Thank you, Internet

by Luis Ramirez  ¦   January 25 2018

In my teenage years, I was a compulsive music listener. I did not hesitate to spend my entire life savings (which for a 17-year old from Mexico was only around $200CAD) on buying an iPod Classic with 160 Gb of storage, for the purpose of keeping most of my music collection with me at all times. By then I had already accumulated a lofty 600 Gb of music on my hard drive, so I loved having a convenient and portable way of listening.

In hindsight, I would say that my non-classical music preferences were completely determined by my siblings’ taste in music. I was the youngest of 5 kids, and as such I inherited their favourites. Even before I had any knowledge of music theory, I was leaning towards the tunes with the coolest harmonies. These pieces were so impactful growing up that I could listen to them at any time:

Café Tacvba is still one of the best Mexican bands to date, in my opinion. They create a unique mixture of Mexican rock, folkloric instruments, and indigenous narratives. Each of their songs seems able to morph into a different style across the spectrum of Mexican culture.

To be honest, I felt that my musical taste was reflective of everyone else’s taste. I just liked everything. Even the boleros that my grandparents liked to dance to had its place in my repertoire of influences. This lineage is a testament to the “eternality” of Mexican musical culture – while the popular music may evolve rapidly alongside the rest of the world, there is a core Mexican repertoire that seems to remain integral to life in Mexico. Music like Contigo, by Trio Los Panchos – gorgeous vocal harmonies and beautiful lyrics, complete with juicy interjections on the guitar.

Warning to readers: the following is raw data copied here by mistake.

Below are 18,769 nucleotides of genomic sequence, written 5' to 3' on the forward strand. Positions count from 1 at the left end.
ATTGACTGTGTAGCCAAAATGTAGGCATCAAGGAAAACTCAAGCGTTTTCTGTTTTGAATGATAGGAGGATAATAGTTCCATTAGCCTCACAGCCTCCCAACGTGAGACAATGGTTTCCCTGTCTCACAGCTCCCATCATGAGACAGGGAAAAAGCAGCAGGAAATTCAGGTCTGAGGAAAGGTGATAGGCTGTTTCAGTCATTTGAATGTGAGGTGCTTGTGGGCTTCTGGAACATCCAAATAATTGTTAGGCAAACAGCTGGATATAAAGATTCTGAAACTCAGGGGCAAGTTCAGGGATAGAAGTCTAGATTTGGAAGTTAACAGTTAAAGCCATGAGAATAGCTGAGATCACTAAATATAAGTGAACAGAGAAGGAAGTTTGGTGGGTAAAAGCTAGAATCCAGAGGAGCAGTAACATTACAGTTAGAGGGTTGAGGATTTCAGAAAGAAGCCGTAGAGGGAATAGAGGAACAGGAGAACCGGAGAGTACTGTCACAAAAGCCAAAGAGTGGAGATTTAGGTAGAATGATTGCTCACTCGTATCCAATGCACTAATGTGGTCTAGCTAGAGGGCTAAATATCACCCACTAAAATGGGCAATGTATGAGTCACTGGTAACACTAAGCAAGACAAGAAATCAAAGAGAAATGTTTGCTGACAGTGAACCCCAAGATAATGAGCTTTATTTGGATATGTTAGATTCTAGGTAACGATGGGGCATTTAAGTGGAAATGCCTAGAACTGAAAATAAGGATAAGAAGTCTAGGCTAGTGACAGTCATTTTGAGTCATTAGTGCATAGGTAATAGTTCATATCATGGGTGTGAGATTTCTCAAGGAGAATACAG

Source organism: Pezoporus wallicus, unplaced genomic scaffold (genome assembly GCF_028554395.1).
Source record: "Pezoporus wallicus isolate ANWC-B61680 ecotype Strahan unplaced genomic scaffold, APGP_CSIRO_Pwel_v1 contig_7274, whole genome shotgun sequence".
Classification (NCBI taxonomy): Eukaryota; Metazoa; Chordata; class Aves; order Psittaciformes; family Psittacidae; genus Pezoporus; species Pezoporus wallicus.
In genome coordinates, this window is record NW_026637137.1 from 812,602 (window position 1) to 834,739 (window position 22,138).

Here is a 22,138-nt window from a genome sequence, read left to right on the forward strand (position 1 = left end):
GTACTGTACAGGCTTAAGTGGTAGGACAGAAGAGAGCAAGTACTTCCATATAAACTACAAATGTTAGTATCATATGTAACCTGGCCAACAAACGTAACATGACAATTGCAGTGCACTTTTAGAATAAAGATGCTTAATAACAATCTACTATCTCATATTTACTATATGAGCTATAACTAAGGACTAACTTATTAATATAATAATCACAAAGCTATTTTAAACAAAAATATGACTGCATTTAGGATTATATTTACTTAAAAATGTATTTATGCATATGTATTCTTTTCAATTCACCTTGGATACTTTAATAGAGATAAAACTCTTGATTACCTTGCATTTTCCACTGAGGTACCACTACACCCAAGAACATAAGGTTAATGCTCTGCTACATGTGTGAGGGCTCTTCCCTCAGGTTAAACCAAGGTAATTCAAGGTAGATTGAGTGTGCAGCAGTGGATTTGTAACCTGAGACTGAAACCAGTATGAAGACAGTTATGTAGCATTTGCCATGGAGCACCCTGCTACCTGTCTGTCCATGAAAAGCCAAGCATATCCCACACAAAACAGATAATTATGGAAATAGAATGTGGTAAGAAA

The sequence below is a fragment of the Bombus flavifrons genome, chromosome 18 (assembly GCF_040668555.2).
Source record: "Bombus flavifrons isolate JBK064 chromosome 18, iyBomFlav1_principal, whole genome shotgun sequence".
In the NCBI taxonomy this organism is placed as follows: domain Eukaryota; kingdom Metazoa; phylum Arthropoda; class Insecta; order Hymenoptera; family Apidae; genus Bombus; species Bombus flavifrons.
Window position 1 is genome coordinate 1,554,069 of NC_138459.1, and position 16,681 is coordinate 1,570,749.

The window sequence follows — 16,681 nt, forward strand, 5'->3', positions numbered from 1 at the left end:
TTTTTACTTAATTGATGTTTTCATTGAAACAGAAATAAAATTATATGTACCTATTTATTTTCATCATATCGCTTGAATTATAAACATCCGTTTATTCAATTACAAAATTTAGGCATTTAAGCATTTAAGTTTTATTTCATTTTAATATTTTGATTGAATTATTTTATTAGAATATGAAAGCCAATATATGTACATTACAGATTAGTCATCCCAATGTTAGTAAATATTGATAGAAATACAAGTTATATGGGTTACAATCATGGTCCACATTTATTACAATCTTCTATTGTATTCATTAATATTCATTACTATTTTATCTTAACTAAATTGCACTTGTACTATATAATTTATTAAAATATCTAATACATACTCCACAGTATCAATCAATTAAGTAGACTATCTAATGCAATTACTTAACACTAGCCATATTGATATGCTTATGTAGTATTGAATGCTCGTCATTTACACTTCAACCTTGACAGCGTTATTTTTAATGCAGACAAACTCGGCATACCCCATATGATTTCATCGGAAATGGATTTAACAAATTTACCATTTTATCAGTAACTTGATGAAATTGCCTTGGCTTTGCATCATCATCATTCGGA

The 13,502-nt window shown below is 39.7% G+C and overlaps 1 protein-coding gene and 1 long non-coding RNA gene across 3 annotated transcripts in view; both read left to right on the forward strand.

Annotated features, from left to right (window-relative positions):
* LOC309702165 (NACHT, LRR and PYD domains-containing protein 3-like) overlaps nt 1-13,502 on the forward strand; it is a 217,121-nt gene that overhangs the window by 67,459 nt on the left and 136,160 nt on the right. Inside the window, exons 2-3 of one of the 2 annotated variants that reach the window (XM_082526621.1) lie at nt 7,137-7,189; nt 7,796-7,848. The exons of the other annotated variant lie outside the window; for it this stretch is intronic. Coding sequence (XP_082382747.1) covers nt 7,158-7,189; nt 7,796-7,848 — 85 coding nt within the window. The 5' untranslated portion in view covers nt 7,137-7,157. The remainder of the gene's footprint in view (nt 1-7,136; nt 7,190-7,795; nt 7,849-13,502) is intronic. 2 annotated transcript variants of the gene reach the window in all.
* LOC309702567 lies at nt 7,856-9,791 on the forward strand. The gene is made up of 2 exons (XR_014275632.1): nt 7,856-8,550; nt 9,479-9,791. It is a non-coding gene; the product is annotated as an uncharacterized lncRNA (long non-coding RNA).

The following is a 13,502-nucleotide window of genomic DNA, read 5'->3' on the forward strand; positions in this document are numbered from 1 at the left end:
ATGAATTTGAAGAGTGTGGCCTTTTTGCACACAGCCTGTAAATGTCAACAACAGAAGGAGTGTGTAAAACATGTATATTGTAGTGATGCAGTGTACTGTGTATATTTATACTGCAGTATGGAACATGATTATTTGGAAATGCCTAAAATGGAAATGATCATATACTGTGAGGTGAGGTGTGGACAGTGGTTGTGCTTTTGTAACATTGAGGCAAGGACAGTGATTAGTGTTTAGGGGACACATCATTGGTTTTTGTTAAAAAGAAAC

My main source of self-exploration was through classical music, but this was no small task in my hometown of Aguascalientes, Mexico. We did not have a music library, there were few classical concerts, and all that could be found in music stores were insipid compilations such as “Best Classical Music for Falling Asleep.” Naturally, these barriers forced me to gravitate towards a place where I could have unlimited resources: The Internet. As soon as I discovered my ways around it, the internet became a magical portal that provided me with thousands of hours of music I had never heard before.

I immediately leaned towards the Soviet composers. I navigated my way through obscure message boards in Russian, converted videos to mp3 from YouTube in its infancy, and downloaded many torrents. I was devouring everything – if there was a composer I liked, I would not be satisfied until I had downloaded their entire oeuvre. Instead of expanding horizontally into new genres and styles, I wanted to extract as much as possible from a single composer. Armed with the internet and an insatiable curiosity, it did not take too long before my new iPod was full of music.

Shostakovich, Prokofiev, and Schnittke were at the top of my list, and soon I was listening to things like this: